Homily

I don't often post homilies on here, but I thought I'd put the one I delivered today up on the net. It may be helpful to read today's gospel to get a sense of where I'm coming from, so I've included that, too:

John 15:26-16:4a

Jesus said to his disciples:
“When the Advocate comes whom I will send you from the Father,
the Spirit of truth who proceeds from the Father,
he will testify to me.
And you also testify,
because you have been with me from the beginning.

“I have told you this so that you may not fall away.
They will expel you from the synagogues;
in fact, the hour is coming when everyone who kills you
will think he is offering worship to God.
They will do this because they have not known either the Father or me.
I have told you this so that when their hour comes
you may remember that I told you.”

I am ashamed to say it, but I have never had much of a devotion to the Holy Spirit. Sure, it is easy to pray to Jesus: we have got the gospels, major motion pictures, stained-glass windows, and even Jesus action figures. I do not even have too difficult a time with God the Father – again, stained-glass windows, Michelangelo’s Sistine Chapel, and even the role of God assumed by George Burns in “Oh God!” and Morgan Freeman in “Bruce Almighty” make prayer easy. But the Spirit? More often than not my image of the Spirit is informed by Agatha Christie’s “The Birds” and terrible memories of having to clean out my sister’s bird cage.

I would like to suggest, therefore, a different image. Imagine, if you will, a karaoke bar. Having somehow lost your inhibitions –or being possessed of no inhibitions– you ascend the stage and select your favorite song...Cher's "If I Could Turn Back Time" or Gloria Gaynor's "I Will Survive." A brief musical introduction allows you to re-acquaint yourself with the tune and you begin to relax into its familiar rhythm. And then, like magic, the television screen prompts you with words. Gradually giving yourself over to the music, you find a certain freedom to interpret the music for yourself – you begin to make the song your own. Sure, there are times that you slip up and go off key…or perhaps you’re off key the whole time. But the soundtrack does not stop; the music continues to play and to provide a constant guide no matter how far from the tune you stray. And once you have finished your rendition of the song, once you have received the cheers of adulation or the jeers of derision and re-joined your friends, you can sit back and watch as the next person surrenders him or herself to the music, surrendering fear and inhibition, and letting loose the inner diva who dwells in all of us.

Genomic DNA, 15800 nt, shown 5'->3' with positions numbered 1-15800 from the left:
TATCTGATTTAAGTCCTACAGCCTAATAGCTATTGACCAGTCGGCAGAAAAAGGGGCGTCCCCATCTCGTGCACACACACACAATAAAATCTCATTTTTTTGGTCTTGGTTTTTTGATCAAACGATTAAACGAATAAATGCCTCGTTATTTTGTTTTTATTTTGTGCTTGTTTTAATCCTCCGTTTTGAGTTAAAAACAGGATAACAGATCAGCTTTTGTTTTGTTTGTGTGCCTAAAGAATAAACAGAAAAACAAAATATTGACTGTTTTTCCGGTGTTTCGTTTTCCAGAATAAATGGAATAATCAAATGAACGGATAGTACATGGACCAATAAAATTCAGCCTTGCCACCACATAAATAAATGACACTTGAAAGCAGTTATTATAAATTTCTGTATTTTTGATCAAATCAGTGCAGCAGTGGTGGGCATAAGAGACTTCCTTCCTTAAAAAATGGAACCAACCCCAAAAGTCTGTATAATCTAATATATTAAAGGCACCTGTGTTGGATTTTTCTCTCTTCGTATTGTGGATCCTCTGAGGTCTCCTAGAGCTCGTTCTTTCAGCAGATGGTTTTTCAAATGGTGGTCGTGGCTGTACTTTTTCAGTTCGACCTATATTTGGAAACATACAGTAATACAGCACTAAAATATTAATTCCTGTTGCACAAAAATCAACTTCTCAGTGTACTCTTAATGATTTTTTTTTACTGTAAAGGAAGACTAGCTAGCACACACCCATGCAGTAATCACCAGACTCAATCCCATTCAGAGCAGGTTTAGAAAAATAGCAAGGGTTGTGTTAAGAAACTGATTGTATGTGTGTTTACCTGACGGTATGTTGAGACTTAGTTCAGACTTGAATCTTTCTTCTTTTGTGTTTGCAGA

As wanting as my metaphor may be, I do think it does point to the dynamism of today’s gospel. Jesus knows that preaching and teaching the truth in his name will lead us directly into conflict with a world not always able or willing to hear the good news. He knows that the shadow of the cross is thrown long over the lives of discipleship and that we will face humiliation and degradation at each turn of our ministry, our rendition being met more often with jeers than with encomiums. Jesus knows that we are all of us off key most of the time and that we cannot on our own sing the song of the gospel in a way that either sounds good or that makes sense.

Because of this Jesus promises us the Spirit. The parakletos – meaning literally “the One called alongside” – serves as the soundtrack to our lives and our ministries. It is the Spirit of the Word – the Spirit who testifies to the Son – who will animate our words, guide our rhythm, and consecrate our songs to the promotion of the gospel. Each of us, of course, will choose to sing the gospel with different songs and different melodies, but Jesus assures us that the Spirit will provide the musical score that will make our rendition both possible and sensible.

As we perform the gospel, we will inevitably slip up and go off key. We will feel disoriented and confused and scared, but we will try to get back into tune and to stay with the beat. After a great deal of practice, hopefully we will become more confident in our abilities and we will begin to take risks – reaching for the occasional high note here, straining to achieve a new harmony there. And here, quite unlike the karaoke bar, something magnificent happens as we begin to interpret for ourselves the song we sing: the pre-written words prompted by the television disappear and we begin to write with our own lives the words to the music. We begin to compose enfleshed hymns of praise; we call forth the courage to assume our place in the chorus of those who, along with the Psalmist, “praise God’s name in the festive dance” and “sing a new song in the assembly of the faithful.” In the presence of the paraclete, the “One called along side”, we know that we never stand alone so long as we speak the Truth; we are empowered, therefore, to lose our fears and inhibitions - even when faced with hostility and derision – and to give ourselves over to the adventure of performing the gospel. It is in this Spirit that we can testify to the Truth. It is in this Spirit that we can sing of the Father’s goodness. It is in this Spirit that we can offer testimony to Christ even when confronted by the shadow of the cross. And it is in this Spirit that we can sing joyfully of the one who has brought new life into each of us, who has deigned to make music with us, and who has invited us to perform the gospel as disciples of Christ.
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